NEW YORK (TheStreet) -- Full Disclosure: I'm a Toronto Maple Leafs fan. They're among hockey's hottest teams with nine wins in their last 12 games. Phil Kessel's on fire. And the way the boys continue to bounce back from spurts of poor play (like Tuesday night's 4-1 loss to Florida) makes me think this year could be different than others with similarly high hopes.
So, given this hot streak, the Leafs fan in me worries about the unknown of how teams will respond after having their seasons interrupted by the National Hockey League's participation in the Sochi Winter Olympics.
A whole slew of clubs could use the break, but it seems to me the Leafs would be better off smokin' 'em while they got 'em. A break could make the recent run go limp.
But there's a bigger issue at play here.
One that relates, in some fashion, to CVS Caremark's (CVS - Get Report) decision to stop selling cigarettes and focus on its image and core (?) business as a healthcare provider.
Let's not mince words -- it took balls to make this move.
CVS sees the future. There will come a time -- in the not so distant future -- when selling cigarettes at CVS, Walgreens or Rite Aid will be akin to openly displaying porno mags in the checkout line. Probably worse.
The NHL had the chance to make a similarly gutsy move. But it dropped the ball.
If you have a soul, an ounce of compassion and a working brain, this video is tough -- near impossible -- to watch. So, please, use discretion if you choose to roll it. But it must be broadcast as widely as possible. After I saw it -- as I was in the middle of thinking about the NHL on Sochi -- I could do nothing other than include it.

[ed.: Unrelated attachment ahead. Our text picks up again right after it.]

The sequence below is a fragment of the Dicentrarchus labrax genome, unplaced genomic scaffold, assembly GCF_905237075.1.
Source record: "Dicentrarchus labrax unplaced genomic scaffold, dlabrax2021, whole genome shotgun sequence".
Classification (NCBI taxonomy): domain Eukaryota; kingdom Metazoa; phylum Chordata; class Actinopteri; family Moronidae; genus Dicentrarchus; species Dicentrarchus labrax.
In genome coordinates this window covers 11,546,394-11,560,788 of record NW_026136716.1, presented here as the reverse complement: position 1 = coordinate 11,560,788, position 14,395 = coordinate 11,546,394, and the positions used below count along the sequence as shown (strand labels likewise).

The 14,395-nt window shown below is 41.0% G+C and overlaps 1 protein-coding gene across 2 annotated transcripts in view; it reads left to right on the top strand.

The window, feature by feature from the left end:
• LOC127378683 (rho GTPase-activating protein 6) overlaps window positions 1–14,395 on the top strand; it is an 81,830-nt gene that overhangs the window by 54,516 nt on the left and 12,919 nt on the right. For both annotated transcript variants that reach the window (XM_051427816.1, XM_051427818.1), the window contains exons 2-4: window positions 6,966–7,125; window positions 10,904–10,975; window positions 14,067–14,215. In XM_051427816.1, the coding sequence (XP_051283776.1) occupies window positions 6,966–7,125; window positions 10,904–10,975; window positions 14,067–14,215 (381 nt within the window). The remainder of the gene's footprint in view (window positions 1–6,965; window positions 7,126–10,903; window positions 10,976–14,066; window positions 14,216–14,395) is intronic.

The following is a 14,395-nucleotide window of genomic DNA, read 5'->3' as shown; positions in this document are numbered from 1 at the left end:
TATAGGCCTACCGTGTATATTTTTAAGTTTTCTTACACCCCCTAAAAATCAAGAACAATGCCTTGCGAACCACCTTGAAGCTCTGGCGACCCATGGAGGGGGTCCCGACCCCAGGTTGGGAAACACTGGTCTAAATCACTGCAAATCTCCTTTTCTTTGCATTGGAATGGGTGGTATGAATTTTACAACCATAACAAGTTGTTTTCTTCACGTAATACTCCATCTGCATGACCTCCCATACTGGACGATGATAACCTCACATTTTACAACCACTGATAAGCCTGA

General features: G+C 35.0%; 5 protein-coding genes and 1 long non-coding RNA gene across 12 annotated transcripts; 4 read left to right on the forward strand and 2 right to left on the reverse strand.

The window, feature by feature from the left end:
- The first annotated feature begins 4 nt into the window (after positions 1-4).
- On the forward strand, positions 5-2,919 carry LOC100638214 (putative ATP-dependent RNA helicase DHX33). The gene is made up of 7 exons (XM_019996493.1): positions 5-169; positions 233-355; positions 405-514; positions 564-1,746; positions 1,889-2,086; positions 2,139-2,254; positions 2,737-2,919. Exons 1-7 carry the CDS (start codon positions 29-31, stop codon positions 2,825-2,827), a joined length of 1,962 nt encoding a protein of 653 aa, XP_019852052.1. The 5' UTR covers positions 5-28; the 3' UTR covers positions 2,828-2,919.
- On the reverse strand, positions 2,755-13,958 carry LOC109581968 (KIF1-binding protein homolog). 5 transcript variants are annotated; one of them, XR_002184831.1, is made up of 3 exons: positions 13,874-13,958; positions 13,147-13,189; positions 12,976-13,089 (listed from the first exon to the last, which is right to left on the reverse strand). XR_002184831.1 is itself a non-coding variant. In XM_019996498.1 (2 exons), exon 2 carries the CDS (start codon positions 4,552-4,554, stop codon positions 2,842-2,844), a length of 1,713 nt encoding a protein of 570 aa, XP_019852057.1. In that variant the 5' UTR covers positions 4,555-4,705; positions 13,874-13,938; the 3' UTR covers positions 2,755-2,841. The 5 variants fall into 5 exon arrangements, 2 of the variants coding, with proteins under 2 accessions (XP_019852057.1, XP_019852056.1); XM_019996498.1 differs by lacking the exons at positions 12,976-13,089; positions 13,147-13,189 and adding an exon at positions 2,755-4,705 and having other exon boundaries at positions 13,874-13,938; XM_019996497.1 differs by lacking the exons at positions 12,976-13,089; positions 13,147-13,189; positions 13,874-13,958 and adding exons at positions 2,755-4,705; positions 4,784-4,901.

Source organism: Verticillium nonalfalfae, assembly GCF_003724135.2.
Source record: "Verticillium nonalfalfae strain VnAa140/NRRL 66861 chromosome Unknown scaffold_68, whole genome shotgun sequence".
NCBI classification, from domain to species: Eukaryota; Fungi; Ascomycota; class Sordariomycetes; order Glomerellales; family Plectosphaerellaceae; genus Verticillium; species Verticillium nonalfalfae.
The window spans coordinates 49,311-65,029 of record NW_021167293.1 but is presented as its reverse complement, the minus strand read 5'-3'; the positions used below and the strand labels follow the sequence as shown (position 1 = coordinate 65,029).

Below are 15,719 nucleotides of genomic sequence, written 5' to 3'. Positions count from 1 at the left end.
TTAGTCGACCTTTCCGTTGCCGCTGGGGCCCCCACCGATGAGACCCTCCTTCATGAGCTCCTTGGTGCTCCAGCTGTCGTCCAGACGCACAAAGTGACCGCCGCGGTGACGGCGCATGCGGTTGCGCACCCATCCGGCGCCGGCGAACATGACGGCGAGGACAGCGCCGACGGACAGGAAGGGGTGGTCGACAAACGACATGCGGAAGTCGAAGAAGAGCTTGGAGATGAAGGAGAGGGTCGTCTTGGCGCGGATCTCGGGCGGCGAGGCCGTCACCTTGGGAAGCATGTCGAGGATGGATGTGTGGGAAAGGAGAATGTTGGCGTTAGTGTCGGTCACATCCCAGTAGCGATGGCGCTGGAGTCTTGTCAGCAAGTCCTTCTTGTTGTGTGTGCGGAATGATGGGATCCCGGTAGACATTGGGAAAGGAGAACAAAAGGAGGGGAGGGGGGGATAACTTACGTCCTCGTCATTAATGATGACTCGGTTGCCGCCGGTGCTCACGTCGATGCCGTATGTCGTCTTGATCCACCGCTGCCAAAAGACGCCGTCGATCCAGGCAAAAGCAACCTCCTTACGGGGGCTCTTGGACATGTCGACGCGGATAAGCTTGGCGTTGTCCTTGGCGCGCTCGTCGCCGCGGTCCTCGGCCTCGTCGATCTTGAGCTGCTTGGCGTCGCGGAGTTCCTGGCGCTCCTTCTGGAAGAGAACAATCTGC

This is the country the NHL is sending its players to. Forget the real possibility that somebody gets blown to bits by a suicide bomber for a second and stop and think about this.
This is the National Hockey League -- an entity that went all-in on a move as gutsy, if not gutsier, than CVS's decision to man up to a social/health issue and stop selling tobacco products.
Now, just a couple years later, every single franchise in the NHL officially supports the You Can Play project. Outside of Jackie Robinson breaking the color barrier, I'm not sure there has ever been a more impactful stand for human rights in sports that transcends sports. Yet the NHL heads to Russia, a place where the State effectively sanctions discrimination -- and much worse -- against LGBT persons.
Of course, the popular stand says If you don't go, "they" win. But that's crap. You only embolden heartless scum bags and bigots by challenging them. When the type of people who hate the way the people in that first video hate come up against opposition, their resolve strengthens. They view their mission as even more righteous and vital. We're not dealing with individuals who possess intellectual capacities that respond to rational dialogue and pleas for understanding.
Plus the NHL already has its hands full as it attempts to enlighten backwards souls who still proudly and blissfully exist in every state and province in North America.
That's not to say we should let them run rampant taunting, humiliating, beating and killing homosexuals and others who happen to be "different." Quite the contrary. But, by going to Sochi, the NHL does little more than contribute to a dichotomous rhetorical circus. If it opted to keep its players at home, it could make a much more powerful global statement -- directed pointedly at hypocritical, do-nothing governments, particularly in the U.S. and Canada -- each and every time it's asked why.
A You Can Play-focused, diversity-themed NHL All-Star weekend scheduled to coincide with what would be a yawner of a medal round in hockey at the Olympics would have sent a much stronger message.
I close this article with a link you should put to the top of your reading list. A January 2010 piece Brian Burke (he's in the second YouTube video) did for GQ Magazine. It's powerful. And, more than four years later, it's well worth your time, particularly if you're about to make rude, insensitive, ignorant and asinine remarks in the comments section of this article.
--Written by Rocco Pendola in Santa Monica, Calif.